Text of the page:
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SILENT (&small) PC recommendations?

Hi all!!

I am looking for a (small) and silent PC. Some time ago I found some info on small ("brick" or "sup-desktop") PCs that were "windows compatible" and small-sized, but I can't find the info now. And, besides, I'd like to know if any of those present have any experience with similar systems.

The objective: I want to have a PC I can leave on 24&7, hooked on to my DSL line. My "main" work PC is an 1 Ghz Athlon (yes, it's showing its age), and the SCSI drives and all the rest make quite a lot of noise. I am looking for a small, not-too-underpowered PC where I could install Linux / W2KSrv, control remotely and use it as web / mail / proxy server, etc. etc.

I know I could get a generic PC and "slim it down" (underclok it, power down the fan, etc), but space is also an important factor. Ideally, I'd like it to be small enough to be sitting besides my DSL modem, and not take up much more space.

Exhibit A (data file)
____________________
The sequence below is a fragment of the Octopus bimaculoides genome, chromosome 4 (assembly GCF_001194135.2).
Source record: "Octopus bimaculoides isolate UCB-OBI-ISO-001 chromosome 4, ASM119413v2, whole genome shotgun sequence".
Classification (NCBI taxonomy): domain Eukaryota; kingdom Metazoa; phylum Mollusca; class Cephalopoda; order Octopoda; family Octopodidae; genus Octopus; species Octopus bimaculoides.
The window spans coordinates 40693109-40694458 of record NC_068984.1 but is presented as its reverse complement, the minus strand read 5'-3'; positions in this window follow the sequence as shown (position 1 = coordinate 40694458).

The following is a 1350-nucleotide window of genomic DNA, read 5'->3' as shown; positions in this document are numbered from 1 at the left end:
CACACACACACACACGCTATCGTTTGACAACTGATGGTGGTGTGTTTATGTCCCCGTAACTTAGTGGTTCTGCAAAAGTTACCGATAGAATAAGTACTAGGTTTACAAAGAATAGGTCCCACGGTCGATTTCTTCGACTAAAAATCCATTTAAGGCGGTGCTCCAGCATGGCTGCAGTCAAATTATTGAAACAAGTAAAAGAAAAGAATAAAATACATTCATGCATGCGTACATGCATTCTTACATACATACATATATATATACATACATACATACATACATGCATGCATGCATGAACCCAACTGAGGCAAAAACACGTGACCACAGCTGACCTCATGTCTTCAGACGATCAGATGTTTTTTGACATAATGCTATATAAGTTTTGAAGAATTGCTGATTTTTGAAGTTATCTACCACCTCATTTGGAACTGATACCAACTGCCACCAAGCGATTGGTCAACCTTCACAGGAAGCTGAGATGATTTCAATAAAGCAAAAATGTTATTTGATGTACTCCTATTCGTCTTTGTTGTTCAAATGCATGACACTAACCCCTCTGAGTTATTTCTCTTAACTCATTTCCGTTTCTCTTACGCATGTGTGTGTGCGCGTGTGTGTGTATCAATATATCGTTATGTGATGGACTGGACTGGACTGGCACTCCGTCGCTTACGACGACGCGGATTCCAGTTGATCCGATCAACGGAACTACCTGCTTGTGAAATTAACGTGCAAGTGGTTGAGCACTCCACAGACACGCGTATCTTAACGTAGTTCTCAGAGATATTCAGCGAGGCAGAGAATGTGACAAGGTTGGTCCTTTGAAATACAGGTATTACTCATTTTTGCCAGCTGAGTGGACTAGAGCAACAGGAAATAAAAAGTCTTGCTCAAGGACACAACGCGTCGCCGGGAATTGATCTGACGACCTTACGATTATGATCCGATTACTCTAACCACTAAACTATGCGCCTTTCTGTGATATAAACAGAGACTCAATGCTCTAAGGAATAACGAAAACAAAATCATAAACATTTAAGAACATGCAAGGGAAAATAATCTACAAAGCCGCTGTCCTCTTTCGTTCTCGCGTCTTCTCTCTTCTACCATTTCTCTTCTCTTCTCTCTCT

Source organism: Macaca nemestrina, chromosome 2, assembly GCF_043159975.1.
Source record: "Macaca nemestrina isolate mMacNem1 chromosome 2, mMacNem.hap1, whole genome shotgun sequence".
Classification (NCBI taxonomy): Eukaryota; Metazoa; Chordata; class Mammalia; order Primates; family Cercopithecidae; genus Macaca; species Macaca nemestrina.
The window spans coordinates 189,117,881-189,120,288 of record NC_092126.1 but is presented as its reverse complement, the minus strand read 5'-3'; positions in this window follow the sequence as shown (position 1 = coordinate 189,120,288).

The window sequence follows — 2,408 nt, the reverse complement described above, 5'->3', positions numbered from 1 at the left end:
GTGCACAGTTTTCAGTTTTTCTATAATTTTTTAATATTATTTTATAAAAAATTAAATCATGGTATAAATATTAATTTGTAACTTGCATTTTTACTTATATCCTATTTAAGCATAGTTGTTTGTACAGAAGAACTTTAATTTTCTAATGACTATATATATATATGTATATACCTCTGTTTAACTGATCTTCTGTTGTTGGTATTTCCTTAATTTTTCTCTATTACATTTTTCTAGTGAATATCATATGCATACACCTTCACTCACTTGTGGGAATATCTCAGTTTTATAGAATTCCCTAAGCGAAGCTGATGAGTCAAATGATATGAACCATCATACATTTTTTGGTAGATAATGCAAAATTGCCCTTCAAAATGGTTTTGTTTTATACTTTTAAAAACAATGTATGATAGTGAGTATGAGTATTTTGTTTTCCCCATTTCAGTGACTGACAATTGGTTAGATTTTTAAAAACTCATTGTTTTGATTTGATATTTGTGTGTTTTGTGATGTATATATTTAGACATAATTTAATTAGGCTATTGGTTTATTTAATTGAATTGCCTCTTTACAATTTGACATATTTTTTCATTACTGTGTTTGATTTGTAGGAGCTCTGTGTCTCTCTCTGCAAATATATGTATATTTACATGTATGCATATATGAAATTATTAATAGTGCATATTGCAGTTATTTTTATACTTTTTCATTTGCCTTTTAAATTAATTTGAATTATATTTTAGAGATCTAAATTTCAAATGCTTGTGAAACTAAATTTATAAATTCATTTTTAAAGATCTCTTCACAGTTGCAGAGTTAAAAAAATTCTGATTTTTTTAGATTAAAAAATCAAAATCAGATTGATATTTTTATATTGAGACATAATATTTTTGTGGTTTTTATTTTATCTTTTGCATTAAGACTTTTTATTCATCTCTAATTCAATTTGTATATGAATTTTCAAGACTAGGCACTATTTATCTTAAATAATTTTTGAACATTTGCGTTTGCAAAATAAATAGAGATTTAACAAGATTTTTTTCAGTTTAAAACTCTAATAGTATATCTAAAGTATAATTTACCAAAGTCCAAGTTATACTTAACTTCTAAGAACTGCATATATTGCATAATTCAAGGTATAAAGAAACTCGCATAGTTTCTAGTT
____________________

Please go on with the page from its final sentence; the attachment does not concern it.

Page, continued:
Any helps / pointers / hints will be more than appreciated.

Javier Jarava
Thursday, May 08, 2003

All things quiet:
btw --- if you search for "silent pc"  you will get a number of good hits.

If you are trying to silence an existing PC:
has some good pointers.

The bottom line on all of this is that if you have a PC (non-laptop), and you want it quiet, it is going to cost you something.  The biggest issues is finding the noise.  Is it the hard drive, the cpu, the case fans, what?  Each machine is different.  In your case you are buying new, so I suggest Tom's page as a start.

In the end, the cheapest solution may be to put it into a closet or cabinet.  To which I add: "DANGER, WILL ROBINSON, DANGER!!"  Most new CPUs, including graphics card CPUs hate heat.  They will heat a closet or cabinet to 110+ degrees in about 60 minutes and then start to act up as it has no place to put the heat.  If you plan to put it next to your TV, in a cabinet, you may need to vent it.

Good luck, I would be interested in what you decide on.

Mike Gamerland
Thursday, May 08, 2003

Search Goggle for "Hush PC".  It is a specific brand name, has a very small motherboard, custom heatsink, and no fan, all in a tiny box.